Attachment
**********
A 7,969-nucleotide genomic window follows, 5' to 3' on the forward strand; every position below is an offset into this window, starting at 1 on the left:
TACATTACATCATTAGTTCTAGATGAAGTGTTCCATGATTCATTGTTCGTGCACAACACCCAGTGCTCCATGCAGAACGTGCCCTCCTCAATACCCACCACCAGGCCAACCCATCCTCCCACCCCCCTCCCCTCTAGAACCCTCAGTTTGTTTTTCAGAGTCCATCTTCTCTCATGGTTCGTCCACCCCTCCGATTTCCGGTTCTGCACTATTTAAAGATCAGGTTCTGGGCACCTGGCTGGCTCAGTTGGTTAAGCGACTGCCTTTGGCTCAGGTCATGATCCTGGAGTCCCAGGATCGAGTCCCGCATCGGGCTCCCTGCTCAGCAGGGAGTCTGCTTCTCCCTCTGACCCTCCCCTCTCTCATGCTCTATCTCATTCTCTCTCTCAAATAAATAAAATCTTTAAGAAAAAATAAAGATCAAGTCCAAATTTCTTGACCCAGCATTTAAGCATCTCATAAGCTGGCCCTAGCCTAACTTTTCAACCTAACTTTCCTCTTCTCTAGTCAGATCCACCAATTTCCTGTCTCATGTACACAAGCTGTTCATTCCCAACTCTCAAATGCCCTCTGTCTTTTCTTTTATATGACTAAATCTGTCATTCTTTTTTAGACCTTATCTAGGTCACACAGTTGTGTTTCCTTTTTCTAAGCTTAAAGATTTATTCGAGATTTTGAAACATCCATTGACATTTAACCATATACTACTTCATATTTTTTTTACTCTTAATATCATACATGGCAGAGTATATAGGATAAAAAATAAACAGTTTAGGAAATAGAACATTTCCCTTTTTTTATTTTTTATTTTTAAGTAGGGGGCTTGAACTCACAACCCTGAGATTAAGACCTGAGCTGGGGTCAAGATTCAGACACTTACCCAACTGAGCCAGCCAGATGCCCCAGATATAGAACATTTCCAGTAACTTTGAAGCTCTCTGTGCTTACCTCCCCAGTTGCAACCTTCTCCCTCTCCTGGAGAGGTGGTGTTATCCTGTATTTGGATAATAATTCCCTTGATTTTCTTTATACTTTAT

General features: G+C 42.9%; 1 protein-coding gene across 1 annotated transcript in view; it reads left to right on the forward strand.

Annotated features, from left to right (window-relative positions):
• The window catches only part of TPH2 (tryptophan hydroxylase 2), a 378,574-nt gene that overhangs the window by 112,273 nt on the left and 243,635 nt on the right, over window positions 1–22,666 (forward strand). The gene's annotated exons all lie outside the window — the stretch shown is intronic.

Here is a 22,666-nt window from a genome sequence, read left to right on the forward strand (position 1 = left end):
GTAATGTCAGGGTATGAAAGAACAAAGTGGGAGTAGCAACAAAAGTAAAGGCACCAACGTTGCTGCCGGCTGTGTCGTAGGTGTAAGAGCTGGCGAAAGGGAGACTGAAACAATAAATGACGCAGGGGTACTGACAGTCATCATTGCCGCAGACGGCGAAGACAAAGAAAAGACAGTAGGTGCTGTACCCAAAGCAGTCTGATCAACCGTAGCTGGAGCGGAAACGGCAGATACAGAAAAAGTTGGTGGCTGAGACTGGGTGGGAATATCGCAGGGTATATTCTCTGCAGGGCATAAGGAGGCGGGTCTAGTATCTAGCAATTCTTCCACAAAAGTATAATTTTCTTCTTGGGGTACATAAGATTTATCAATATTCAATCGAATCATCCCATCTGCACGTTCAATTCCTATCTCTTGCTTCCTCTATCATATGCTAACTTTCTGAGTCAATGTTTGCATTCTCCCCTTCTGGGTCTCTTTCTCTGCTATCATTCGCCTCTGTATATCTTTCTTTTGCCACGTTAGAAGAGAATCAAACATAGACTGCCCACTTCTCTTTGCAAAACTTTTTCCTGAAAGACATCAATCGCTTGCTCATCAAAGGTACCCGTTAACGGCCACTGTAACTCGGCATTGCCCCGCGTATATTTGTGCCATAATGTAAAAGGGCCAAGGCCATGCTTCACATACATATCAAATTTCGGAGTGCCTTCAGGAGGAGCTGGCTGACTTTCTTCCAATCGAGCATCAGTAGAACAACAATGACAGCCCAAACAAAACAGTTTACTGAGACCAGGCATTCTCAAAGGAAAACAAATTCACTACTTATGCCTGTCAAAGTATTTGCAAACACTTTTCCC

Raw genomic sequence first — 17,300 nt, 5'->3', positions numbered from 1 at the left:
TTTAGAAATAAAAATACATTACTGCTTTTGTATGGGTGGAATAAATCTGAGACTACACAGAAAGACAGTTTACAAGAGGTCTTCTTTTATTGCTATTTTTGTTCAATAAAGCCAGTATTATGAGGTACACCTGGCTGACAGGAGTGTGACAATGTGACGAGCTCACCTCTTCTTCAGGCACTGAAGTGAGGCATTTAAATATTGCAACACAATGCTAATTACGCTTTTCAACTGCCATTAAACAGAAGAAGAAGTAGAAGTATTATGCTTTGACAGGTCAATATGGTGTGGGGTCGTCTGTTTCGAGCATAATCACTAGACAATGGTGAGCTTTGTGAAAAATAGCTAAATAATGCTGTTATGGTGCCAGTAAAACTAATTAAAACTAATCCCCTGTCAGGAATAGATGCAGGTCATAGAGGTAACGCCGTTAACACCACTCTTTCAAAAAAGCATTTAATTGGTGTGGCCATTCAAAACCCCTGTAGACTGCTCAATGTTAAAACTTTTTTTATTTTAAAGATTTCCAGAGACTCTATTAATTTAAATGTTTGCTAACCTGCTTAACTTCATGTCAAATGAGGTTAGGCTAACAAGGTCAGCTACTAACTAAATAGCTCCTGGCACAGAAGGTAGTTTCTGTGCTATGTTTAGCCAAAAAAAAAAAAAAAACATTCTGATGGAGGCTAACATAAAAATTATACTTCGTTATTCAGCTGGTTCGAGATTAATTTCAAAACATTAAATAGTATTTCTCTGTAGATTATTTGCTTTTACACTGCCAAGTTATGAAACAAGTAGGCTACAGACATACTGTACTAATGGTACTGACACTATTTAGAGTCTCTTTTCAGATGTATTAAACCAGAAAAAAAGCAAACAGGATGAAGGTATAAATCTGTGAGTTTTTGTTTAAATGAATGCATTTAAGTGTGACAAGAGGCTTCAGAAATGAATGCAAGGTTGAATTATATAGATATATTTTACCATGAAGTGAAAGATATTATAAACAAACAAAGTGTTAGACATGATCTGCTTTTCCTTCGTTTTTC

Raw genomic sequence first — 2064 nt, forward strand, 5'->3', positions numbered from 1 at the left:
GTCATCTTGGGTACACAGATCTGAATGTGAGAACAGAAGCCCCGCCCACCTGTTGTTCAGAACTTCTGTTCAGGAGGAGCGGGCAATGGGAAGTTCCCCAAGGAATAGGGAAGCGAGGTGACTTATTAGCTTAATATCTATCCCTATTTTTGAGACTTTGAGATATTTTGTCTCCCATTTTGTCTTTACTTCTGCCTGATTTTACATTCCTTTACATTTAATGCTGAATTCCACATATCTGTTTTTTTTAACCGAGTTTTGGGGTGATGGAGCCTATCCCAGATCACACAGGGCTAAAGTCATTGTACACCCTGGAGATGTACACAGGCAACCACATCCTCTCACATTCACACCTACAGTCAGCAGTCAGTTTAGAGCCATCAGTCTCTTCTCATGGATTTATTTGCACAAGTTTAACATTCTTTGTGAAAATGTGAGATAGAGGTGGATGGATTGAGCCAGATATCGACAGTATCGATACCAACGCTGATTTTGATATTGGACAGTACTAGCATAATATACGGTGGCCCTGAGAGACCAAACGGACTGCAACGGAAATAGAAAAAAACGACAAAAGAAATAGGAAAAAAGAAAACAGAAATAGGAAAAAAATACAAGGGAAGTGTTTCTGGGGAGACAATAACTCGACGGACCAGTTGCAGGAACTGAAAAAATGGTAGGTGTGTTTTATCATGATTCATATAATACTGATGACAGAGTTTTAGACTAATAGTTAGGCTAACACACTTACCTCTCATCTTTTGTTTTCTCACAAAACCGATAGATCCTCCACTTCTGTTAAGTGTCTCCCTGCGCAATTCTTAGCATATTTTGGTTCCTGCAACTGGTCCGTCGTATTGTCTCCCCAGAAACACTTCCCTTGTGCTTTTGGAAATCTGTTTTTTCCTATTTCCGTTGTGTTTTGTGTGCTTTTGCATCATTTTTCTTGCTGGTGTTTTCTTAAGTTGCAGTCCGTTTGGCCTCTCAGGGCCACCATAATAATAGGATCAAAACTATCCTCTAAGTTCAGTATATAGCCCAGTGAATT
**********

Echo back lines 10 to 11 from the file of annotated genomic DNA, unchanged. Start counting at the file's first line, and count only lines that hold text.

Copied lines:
Raw genomic sequence first — 2064 nt, forward strand, 5'->3', positions numbered from 1 at the left:
GTCATCTTGGGTACACAGATCTGAATGTGAGAACAGAAGCCCCGCCCACCTGTTGTTCAGAACTTCTGTTCAGGAGGAGCGGGCAATGGGAAGTTCCCCAAGGAATAGGGAAGCGAGGTGACTTATTAGCTTAATATCTATCCCTATTTTTGAGACTTTGAGATATTTTGTCTCCCATTTTGTCTTTACTTCTGCCTGATTTTACATTCCTTTACATTTAATGCTGAATTCCACATATCTGTTTTTTTTAACCGAGTTTTGGGGTGATGGAGCCTATCCCAGATCACACAGGGCTAAAGTCATTGTACACCCTGGAGATGTACACAGGCAACCACATCCTCTCACATTCACACCTACAGTCAGCAGTCAGTTTAGAGCCATCAGTCTCTTCTCATGGATTTATTTGCACAAGTTTAACATTCTTTGTGAAAATGTGAGATAGAGGTGGATGGATTGAGCCAGATATCGACAGTATCGATACCAACGCTGATTTTGATATTGGACAGTACTAGCATAATATACGGTGGCCCTGAGAGACCAAACGGACTGCAACGGAAATAGAAAAAAACGACAAAAGAAATAGGAAAAAAGAAAACAGAAATAGGAAAAAAATACAAGGGAAGTGTTTCTGGGGAGACAATAACTCGACGGACCAGTTGCAGGAACTGAAAAAATGGTAGGTGTGTTTTATCATGATTCATATAATACTGATGACAGAGTTTTAGACTAATAGTTAGGCTAACACACTTACCTCTCATCTTTTGTTTTCTCACAAAACCGATAGATCCTCCACTTCTGTTAAGTGTCTCCCTGCGCAATTCTTAGCATATTTTGGTTCCTGCAACTGGTCCGTCGTATTGTCTCCCCAGAAACACTTCCCTTGTGCTTTTGGAAATCTGTTTTTTCCTATTTCCGTTGTGTTTTGTGTGCTTTTGCATCATTTTTCTTGCTGGTGTTTTCTTAAGTTGCAGTCCGTTTGGCCTCTCAGGGCCACCATAATAATAGGATCAAAACTATCCTCTAAGTTCAGTATATAGCCCAGTGAATT